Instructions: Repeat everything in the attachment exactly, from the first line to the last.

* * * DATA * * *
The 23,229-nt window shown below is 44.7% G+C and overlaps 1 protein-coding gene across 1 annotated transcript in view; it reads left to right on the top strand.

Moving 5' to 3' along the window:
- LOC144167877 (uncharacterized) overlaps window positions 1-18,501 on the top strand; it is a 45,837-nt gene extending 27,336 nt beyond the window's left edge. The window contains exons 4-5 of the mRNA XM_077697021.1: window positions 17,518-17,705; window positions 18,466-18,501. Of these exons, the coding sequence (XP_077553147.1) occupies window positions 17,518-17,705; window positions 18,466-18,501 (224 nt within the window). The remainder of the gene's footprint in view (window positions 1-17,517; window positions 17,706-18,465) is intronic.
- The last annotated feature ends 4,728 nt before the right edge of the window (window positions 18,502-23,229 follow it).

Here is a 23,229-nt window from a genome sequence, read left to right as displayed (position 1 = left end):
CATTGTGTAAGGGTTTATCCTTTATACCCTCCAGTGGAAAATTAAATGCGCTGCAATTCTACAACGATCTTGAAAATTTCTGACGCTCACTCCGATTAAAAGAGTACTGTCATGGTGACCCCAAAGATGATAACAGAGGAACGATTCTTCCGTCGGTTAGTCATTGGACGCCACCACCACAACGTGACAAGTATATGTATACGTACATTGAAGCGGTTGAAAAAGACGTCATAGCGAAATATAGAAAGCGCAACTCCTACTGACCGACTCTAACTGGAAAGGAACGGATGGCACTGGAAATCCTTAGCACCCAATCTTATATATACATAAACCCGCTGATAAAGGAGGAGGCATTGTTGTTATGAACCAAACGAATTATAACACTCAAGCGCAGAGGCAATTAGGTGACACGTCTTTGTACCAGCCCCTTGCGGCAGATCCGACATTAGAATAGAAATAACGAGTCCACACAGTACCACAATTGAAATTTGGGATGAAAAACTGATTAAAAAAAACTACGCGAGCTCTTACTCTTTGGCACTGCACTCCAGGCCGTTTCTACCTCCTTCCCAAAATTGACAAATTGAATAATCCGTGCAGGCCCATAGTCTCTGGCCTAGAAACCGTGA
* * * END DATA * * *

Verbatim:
The 23,229-nt window shown below is 44.7% G+C and overlaps 1 protein-coding gene across 1 annotated transcript in view; it reads left to right on the top strand.

Moving 5' to 3' along the window:
- LOC144167877 (uncharacterized) overlaps window positions 1-18,501 on the top strand; it is a 45,837-nt gene extending 27,336 nt beyond the window's left edge. The window contains exons 4-5 of the mRNA XM_077697021.1: window positions 17,518-17,705; window positions 18,466-18,501. Of these exons, the coding sequence (XP_077553147.1) occupies window positions 17,518-17,705; window positions 18,466-18,501 (224 nt within the window). The remainder of the gene's footprint in view (window positions 1-17,517; window positions 17,706-18,465) is intronic.
- The last annotated feature ends 4,728 nt before the right edge of the window (window positions 18,502-23,229 follow it).

Here is a 23,229-nt window from a genome sequence, read left to right as displayed (position 1 = left end):
CATTGTGTAAGGGTTTATCCTTTATACCCTCCAGTGGAAAATTAAATGCGCTGCAATTCTACAACGATCTTGAAAATTTCTGACGCTCACTCCGATTAAAAGAGTACTGTCATGGTGACCCCAAAGATGATAACAGAGGAACGATTCTTCCGTCGGTTAGTCATTGGACGCCACCACCACAACGTGACAAGTATATGTATACGTACATTGAAGCGGTTGAAAAAGACGTCATAGCGAAATATAGAAAGCGCAACTCCTACTGACCGACTCTAACTGGAAAGGAACGGATGGCACTGGAAATCCTTAGCACCCAATCTTATATATACATAAACCCGCTGATAAAGGAGGAGGCATTGTTGTTATGAACCAAACGAATTATAACACTCAAGCGCAGAGGCAATTAGGTGACACGTCTTTGTACCAGCCCCTTGCGGCAGATCCGACATTAGAATAGAAATAACGAGTCCACACAGTACCACAATTGAAATTTGGGATGAAAAACTGATTAAAAAAAACTACGCGAGCTCTTACTCTTTGGCACTGCACTCCAGGCCGTTTCTACCTCCTTCCCAAAATTGACAAATTGAATAATCCGTGCAGGCCCATAGTCTCTGGCCTAGAAACCGTGA